Cape Town - In many respects, it’s the fastest and most glamorous sport on the planet. Because of the machinery. In many respects, it’s the most complex and expensive sport on the planet. Because of the machinery.
And in many respects, it’s also the most frustrating and boring sport on the planet. Because of the machinery.
Yet F1, surely, is not only about the machinery. It’s about the drivers as well.
So, let’s ask one. Here he is. His name is Fernando. He’s been sitting in a McLaren for the last twelve months. Well, on and off in a McLaren, because the self same Fernando has been sitting at the side of the track, too, for perhaps six of those twelve months, waiting for his car to be fixed.
Driving fans crazy: How 'boring' F1 is trying to put the fun back
That’s because of Honda engines grenading themselves all around him at the tempo of a rattling Gatling gun. In Belgium 2015, Alonso and team mate Jenson Button carried engine related grid penalties of 55 and 50 places respectively.
And hey, when McLaren did manage to circulate, even the minnows picked them off like American snipers blowing plastic Putins out of the water.
The question, of course, is why? What happened? How did Alonso get trapped in such a slow coach?
For, has he not been widely regarded as best in the world for many a moon, this Spaniard from Asturias, ever since he snatched the title from a blisteringly quick Kimi Raikkonen in 2005 and from a hard-charging Michael Schumacher in 2006?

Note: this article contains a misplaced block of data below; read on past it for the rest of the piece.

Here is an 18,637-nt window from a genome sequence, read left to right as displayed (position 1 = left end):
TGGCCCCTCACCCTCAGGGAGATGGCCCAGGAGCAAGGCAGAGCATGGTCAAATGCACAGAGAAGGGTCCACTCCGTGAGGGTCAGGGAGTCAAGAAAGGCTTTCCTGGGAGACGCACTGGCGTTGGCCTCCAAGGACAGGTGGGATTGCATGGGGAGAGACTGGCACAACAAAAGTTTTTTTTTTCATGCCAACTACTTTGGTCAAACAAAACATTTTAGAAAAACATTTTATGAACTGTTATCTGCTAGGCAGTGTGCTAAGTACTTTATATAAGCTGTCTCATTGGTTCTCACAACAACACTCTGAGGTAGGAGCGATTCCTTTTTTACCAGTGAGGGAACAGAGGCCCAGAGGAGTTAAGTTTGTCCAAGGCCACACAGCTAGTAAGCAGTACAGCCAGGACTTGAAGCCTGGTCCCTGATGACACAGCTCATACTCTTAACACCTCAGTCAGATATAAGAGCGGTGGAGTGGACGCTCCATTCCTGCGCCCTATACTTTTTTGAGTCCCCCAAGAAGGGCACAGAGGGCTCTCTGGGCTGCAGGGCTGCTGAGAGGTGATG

Yes, he has. And yes, you may say that both those title successes were down to the machinery.
Not Alonso’s machinery, mind you; his Renault was quick and bullet-proof but definitely not as fast as the McLaren in 2005, and definitely not a match for the Ferrari after the mass damper affair of 2006.
But here’s the rub: Raikkonen’s Macca had the integrity of a politician’s promise. And Schumacher’s Maranellian V8 unexpectedly made a bid for freedom, as Martin Brundle would’ve put it, at a critical moment in Japan.
So, in the end, it was all down to the machinery.
And it still is, even though we’ve had spells in between where aero and tyres were more prominent, to such an extent that F1 now uses what some would call a gimmick to promote passing, i.e. a drag reduction system, better known as DRS.
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That’s an ugly word, of course: gimmick. But not as ugly as a lot of other words in F1. Like boring.
And nope, we’re not talking Bernie Sanders. The Bern might be a politician, but he, strangely – and perhaps against all odds – has principles.
We would also exhort Mr Ecclestone at this point to relax when people reference his name as synonymous with all the ills and evils in F1.
Ecclestone might’ve been up for corruption, and he might have beaten down the charges when it looked to all the world that he’d bribed a German court to the tune of $100-million to find in his favour, i.e. that Bernie has not bribed German banker Gerhard Gribkowksy.
Read: Bernie wins R1bn corruption case
And I’m not saying he did bribe the German court, or even Gribkowsky. I’m just verbalising what some people seem to think.
But you gotta hand it to the Bern: he was the one man in higher circles who spoke out against this terrible tragedy that was about to befall F1, when puny little 1.6-liter turbo engines were introduced for the 2014 season.
This is not an attack against 1.6-liter mills. It’s not even an attack against turbos. It is also not an attack against the volume of the noise produced by F1’s latest generation of engines.
Nope. The dimmed down volume I can live with.
But I can’t live with the quality of that engine and exhaust note, the very fibre of it, the tonal dissonance... for it’s no more than a low-frequency zombie-like rumble and hum, instead of a spine-chillingly high-pitched primal scream. It’s a swarm of locusts trying to puke their innards out, instead of a pack of jet-propelled Texas chain-saws cutting a swathe through the Amazon forests – and the Andes beyond, for that matter.